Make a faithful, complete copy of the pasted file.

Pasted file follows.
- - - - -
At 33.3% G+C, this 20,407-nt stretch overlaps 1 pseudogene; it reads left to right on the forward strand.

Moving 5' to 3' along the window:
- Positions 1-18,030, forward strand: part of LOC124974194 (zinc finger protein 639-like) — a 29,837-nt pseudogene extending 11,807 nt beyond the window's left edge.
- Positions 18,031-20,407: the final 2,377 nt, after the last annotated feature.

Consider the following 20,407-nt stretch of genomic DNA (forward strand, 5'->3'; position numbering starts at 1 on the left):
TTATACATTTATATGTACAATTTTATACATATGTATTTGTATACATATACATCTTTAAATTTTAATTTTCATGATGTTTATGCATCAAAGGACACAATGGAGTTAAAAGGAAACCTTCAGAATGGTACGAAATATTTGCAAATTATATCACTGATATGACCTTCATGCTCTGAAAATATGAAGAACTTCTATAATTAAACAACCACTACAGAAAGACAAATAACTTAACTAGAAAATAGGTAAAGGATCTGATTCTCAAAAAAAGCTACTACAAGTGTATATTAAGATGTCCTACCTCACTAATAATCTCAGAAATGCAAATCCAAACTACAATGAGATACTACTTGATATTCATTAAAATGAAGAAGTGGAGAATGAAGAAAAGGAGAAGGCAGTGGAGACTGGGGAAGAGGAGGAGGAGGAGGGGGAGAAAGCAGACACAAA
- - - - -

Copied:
At 33.3% G+C, this 20,407-nt stretch overlaps 1 pseudogene; it reads left to right on the forward strand.

Moving 5' to 3' along the window:
- Positions 1-18,030, forward strand: part of LOC124974194 (zinc finger protein 639-like) — a 29,837-nt pseudogene extending 11,807 nt beyond the window's left edge.
- Positions 18,031-20,407: the final 2,377 nt, after the last annotated feature.

Consider the following 20,407-nt stretch of genomic DNA (forward strand, 5'->3'; position numbering starts at 1 on the left):
TTATACATTTATATGTACAATTTTATACATATGTATTTGTATACATATACATCTTTAAATTTTAATTTTCATGATGTTTATGCATCAAAGGACACAATGGAGTTAAAAGGAAACCTTCAGAATGGTACGAAATATTTGCAAATTATATCACTGATATGACCTTCATGCTCTGAAAATATGAAGAACTTCTATAATTAAACAACCACTACAGAAAGACAAATAACTTAACTAGAAAATAGGTAAAGGATCTGATTCTCAAAAAAAGCTACTACAAGTGTATATTAAGATGTCCTACCTCACTAATAATCTCAGAAATGCAAATCCAAACTACAATGAGATACTACTTGATATTCATTAAAATGAAGAAGTGGAGAATGAAGAAAAGGAGAAGGCAGTGGAGACTGGGGAAGAGGAGGAGGAGGAGGGGGAGAAAGCAGACACAAA